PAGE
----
Reports have emerged that the Lagos, Abuja, Port Harcourt and Kano airports will be on concession for a minimum of 20 to 30 years.
In a document on the status of the road map/public private partnership projects concession of airports, made available to reporters, the government named Murtala Muhammed International Airport, Lagos: international and cargo terminals; and Nnamdi Azikiwe International Airport, Abuja: international, domestic and cargo terminals as the airport up for concession.
Others include the Port Harcourt International Airport, Port Harcourt: international, domestic and cargo terminals; and Mallam Aminu Kano International Airport, Kano: international, domestic and cargo terminals.
A separate document read, “Infrastructure concessions of this nature come with a significant financial obligation which any responsible concessionaire will no doubt be keen to recoup.
“To this end we envisage a minimum of 20) to 30 years for the programme, which may be extended depending on performance and Nigeria’s best interests.
“That said, the duration is not set in stone and will be subject to negotiation and then final approval by the Federal Executive Council.”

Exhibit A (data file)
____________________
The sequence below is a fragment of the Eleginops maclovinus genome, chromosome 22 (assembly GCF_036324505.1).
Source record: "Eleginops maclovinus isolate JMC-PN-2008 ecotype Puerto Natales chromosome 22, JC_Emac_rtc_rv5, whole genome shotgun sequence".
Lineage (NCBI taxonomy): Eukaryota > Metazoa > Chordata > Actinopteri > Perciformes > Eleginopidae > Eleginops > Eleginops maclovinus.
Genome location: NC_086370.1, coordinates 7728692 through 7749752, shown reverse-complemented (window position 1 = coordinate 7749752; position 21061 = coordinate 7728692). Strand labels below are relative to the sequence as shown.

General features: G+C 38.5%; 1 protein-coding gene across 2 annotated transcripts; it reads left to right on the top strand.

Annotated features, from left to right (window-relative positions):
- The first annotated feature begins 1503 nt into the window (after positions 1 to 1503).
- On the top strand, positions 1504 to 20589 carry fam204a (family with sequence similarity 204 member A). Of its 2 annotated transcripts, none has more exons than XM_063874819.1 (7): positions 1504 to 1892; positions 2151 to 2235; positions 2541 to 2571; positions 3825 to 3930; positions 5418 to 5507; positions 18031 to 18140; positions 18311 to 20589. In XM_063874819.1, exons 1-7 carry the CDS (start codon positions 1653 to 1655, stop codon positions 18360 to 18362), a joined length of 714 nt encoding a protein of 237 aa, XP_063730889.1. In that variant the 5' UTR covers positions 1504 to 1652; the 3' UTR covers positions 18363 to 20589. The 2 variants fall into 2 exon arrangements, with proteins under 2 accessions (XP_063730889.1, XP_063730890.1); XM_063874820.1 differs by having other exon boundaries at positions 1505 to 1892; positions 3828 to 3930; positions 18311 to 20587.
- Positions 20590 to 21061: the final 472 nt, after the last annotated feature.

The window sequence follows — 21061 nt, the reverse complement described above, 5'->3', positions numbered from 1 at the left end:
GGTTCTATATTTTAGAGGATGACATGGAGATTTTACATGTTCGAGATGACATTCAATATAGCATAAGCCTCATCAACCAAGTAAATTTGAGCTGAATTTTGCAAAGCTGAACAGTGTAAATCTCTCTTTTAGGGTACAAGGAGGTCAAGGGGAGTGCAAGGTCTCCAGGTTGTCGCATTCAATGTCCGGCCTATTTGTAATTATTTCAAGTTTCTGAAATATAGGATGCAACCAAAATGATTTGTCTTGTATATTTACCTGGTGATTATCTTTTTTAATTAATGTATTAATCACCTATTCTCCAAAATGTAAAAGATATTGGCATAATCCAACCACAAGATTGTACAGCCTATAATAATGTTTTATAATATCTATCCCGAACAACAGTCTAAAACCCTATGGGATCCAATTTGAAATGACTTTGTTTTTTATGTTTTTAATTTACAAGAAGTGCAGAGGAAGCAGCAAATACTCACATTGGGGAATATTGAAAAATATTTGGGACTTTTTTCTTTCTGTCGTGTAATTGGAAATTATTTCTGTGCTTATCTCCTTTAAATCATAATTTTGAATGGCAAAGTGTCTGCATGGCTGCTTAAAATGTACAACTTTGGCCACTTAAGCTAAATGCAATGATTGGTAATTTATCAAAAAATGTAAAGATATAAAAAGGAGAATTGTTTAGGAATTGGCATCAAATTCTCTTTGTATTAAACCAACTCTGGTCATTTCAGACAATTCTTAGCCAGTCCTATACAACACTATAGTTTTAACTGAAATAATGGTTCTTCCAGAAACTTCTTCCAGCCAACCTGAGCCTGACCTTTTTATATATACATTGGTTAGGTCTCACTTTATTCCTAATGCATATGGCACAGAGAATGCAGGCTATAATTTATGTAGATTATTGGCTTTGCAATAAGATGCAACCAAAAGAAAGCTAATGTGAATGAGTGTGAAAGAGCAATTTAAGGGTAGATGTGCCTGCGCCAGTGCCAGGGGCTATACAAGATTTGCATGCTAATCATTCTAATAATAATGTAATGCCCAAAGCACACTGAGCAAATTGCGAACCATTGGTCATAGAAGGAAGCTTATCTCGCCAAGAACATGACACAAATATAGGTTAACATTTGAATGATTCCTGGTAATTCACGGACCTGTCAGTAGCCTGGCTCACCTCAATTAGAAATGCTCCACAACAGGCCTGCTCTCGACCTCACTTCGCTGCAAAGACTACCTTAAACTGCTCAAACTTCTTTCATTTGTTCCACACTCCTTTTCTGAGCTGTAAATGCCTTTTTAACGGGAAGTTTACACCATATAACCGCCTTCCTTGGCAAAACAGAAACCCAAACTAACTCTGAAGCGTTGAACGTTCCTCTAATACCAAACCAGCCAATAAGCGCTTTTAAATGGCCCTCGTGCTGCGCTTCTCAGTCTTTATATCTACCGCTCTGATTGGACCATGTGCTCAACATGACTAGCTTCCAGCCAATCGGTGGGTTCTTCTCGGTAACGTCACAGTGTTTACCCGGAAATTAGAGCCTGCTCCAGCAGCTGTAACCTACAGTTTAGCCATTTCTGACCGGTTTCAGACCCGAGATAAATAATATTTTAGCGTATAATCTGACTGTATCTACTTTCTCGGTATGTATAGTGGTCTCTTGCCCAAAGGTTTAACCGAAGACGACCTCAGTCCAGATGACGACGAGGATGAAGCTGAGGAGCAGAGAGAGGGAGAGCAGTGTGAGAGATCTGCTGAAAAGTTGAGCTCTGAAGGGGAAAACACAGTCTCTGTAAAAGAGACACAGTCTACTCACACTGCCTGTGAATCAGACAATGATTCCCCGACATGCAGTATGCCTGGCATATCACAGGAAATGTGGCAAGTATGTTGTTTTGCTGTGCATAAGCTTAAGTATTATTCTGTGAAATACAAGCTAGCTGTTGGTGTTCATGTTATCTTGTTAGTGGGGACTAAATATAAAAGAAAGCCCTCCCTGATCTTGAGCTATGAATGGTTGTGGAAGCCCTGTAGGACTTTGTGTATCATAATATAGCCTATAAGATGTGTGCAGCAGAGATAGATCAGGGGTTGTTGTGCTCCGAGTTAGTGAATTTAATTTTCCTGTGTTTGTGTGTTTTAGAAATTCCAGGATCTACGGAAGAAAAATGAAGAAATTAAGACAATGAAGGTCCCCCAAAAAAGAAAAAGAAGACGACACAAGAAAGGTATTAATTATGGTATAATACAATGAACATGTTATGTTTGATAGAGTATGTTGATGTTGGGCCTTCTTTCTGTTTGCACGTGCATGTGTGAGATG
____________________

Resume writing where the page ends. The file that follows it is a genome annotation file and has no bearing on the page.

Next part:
The aviation ministry said the concession applied to the non-aeronautic assets of the airports located in the passenger and cargo terminals.
The ministry explained that this space commonly referred to as the passenger terminal comprised of retail spaces, waiting and seating areas, airport and airline lounges, baggage collection, check-in counters as well as administrative offices.
CBN warns banks over foreign exchange malpractices
The Central Bank of Nigeria, CBN, has insisted that the FX operating license of any bank or banks that are found guilty of ongoing investigations in foreign exchange malpractices would be suspended for at least a year.
The circular signed today by the Director Trade and Exchange Department, CBN, Ozoemena Nnaji stated: “In line with the continuing close surveillance of our financial markets in general and the FX market in particular, the CBN wishes to remind all banks that it is their responsibility to not only Know their Customers (KYC requirements) but also Know their customers’ business (KYCB requirements).
“Given these responsibilities and in view of recent occurrences in the market, the CBN would like to remind banks to desist from all and any forms of FX malpractices.
“We wish to reiterate that the FX operating license of any bank or banks that are found culpable with ongoing investigations would be suspended for at least one year. Please note and ensure compliance.”
Naira hits historic low of 543 against dollar
The naira has continued to depreciate on the parallel market, selling for N543 to the dollar on Thursday.
The bureau de change operators in Abuja bought dollar at N540, then it was sold for N543.
The British Pound was also sold for £1/N740.
This comes 44 days after the Central Bank of Nigeria barred sale of Forex to all bureau de change operators across the country.
On June 27, 2021, the CBN ended the sales of Forex to BDCs saying the parallel market had become a conduit for illicit Forex flows and graft.
The CBN said it would also no longer process applications for BDC licences in the country.